Discussion of the Kabelebo project comes in the midst of a concerted effort on the part of the Surinamese government to decrease its dependence on traditional donors, the Netherlands and Belgium in particular, and to seek business relationships and support in Latin America and aid from multilateral donors like the World Bank and Inter-American Development Bank. Suriname is scheduled to submit a funding proposal to the Banks in March of this year. In anticipation of this, the World Bank has recently appointed a team to evaluate Suriname's economy. Brazil, particularly the Northern states of Para and Roraima, was an obvious choice given its proximity and level of industrialization. The present government is also related to the former military dictatorship which ruled Suriname in the 1980's and had a good relationship with the military in Brazil, who are a major force in Brazilian industry.
A cooperation agreement has been discussed in the exploration, exploitation, production and marketing of gold, a fact that is sure to intensify the region's ongoing gold rush. Possible joint ventures with Brazilian and Surinamese businesses was also discussed. This would provide Brazil with tariff free access to the CARICOM (Caribbean Community) market and Suriname access to the MERCOSUR trading block. Certain confidential matters were also discussed in the meetings. One wonders if the proposed Belem-Paramaribo road was one of them.
A number of unanswered questions remain about the Kabelebo project. For instance, no mention was made of the ecological ramifications of the project. The area slated for the project is covered with primary tropical rainforest, high in endemic species and biological diversity, that has yet to be fully surveys and inventoried. Consequently, the reservoir that will accumulate behind the dams will submerge a large area of vital importance to the ecological integrity of the region. The effect that diverting water from the Corantijn and other rivers in the region will have on the ecology of these waterways is also unknown, not to mention the fact that the border between Guyana and Suriname may also be affected leading to increased tension in an already problematic area of their political relationship.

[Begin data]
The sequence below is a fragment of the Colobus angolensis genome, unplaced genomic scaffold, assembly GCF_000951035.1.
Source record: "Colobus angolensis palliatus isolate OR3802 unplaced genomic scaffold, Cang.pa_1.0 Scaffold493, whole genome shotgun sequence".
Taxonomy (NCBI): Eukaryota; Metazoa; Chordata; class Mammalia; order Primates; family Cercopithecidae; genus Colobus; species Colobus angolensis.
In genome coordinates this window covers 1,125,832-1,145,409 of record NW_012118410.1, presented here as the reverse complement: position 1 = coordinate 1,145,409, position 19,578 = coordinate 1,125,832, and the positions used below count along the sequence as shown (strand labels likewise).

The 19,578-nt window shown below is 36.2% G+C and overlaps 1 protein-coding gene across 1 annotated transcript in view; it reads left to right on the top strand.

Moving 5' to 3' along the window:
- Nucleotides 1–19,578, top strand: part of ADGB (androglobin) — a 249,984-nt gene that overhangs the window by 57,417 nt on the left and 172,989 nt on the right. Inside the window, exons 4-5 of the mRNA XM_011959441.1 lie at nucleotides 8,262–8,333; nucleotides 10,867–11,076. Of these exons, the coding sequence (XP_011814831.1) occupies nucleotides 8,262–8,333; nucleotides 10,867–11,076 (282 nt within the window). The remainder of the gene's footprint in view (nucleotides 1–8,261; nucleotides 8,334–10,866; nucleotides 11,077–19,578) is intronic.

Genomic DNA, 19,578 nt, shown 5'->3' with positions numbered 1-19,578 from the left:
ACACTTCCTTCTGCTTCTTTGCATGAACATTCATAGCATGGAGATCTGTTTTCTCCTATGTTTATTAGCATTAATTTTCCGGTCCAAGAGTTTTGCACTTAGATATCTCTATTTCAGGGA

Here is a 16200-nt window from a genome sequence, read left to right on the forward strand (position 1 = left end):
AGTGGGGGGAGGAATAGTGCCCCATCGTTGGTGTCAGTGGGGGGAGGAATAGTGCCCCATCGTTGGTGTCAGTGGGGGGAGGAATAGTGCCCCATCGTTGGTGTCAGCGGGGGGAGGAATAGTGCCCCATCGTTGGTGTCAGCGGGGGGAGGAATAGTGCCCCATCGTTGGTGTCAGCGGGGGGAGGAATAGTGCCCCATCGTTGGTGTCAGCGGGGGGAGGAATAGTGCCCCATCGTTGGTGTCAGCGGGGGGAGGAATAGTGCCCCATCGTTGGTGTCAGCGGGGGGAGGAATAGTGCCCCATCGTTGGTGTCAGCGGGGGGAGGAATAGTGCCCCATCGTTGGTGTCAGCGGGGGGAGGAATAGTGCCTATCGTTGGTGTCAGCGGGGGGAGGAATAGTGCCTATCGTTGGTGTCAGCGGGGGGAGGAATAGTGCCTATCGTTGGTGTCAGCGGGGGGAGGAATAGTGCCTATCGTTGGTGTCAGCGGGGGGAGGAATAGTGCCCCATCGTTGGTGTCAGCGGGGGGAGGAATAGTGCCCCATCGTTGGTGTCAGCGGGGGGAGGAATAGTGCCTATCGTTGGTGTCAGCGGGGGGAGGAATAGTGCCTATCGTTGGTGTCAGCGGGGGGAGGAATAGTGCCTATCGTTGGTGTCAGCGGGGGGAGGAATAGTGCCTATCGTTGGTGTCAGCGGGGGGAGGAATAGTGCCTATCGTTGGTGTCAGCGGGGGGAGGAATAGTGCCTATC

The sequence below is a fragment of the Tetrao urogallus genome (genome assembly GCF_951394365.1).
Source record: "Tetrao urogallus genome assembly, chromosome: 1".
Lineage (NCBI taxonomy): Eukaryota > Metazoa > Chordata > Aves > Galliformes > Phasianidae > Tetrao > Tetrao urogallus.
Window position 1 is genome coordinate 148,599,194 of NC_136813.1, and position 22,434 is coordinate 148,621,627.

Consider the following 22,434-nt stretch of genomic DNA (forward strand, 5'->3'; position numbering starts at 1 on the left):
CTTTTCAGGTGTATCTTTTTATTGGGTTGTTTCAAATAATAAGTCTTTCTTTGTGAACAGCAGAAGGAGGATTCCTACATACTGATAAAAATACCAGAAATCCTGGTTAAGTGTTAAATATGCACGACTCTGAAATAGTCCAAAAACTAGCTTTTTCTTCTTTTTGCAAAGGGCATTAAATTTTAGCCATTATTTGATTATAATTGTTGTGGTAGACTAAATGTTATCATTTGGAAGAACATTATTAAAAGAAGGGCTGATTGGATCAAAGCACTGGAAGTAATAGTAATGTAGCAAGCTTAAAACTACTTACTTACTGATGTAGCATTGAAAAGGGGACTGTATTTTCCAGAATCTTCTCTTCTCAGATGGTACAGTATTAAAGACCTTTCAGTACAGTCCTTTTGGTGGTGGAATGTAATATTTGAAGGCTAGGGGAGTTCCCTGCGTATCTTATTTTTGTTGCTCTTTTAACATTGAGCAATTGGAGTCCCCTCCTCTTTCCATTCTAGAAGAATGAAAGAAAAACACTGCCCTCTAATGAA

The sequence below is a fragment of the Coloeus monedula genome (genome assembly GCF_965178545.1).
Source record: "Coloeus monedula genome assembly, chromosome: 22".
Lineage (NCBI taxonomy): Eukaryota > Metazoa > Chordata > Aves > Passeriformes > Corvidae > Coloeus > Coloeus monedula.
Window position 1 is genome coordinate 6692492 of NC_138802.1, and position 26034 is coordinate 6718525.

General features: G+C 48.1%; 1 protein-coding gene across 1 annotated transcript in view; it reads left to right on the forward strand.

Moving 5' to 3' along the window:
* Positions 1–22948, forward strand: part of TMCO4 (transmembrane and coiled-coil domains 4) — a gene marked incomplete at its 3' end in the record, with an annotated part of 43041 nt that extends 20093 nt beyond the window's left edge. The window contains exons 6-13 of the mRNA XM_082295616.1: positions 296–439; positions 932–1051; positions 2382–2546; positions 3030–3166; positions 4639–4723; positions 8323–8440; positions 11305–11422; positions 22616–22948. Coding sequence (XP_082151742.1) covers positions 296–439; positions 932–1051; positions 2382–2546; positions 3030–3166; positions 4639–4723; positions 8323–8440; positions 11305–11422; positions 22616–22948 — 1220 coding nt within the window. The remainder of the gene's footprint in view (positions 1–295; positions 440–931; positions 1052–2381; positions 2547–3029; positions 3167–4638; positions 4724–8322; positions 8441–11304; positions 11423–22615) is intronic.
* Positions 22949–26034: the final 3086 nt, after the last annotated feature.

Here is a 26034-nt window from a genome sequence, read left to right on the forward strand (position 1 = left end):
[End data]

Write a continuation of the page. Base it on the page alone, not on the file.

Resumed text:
The social and human rights implications for the Indigenous peoples of the region of the associated industrial activity and resource exploitation have also received no attention. The are no known Indigenous communities that will be directly affected by the dams. However, bauxite mining and increased logging activities are certainly a major concern. This is particularly the case for the Kalina (Carib) and Lokono (Arawak) communities of the Wayambo region whose ancestral lands are in the proposed bauxite mining area. The Indigenous communities of Apeura and Section, that have already had serious problems with Indonesian logging company, MUSA, will also be affected.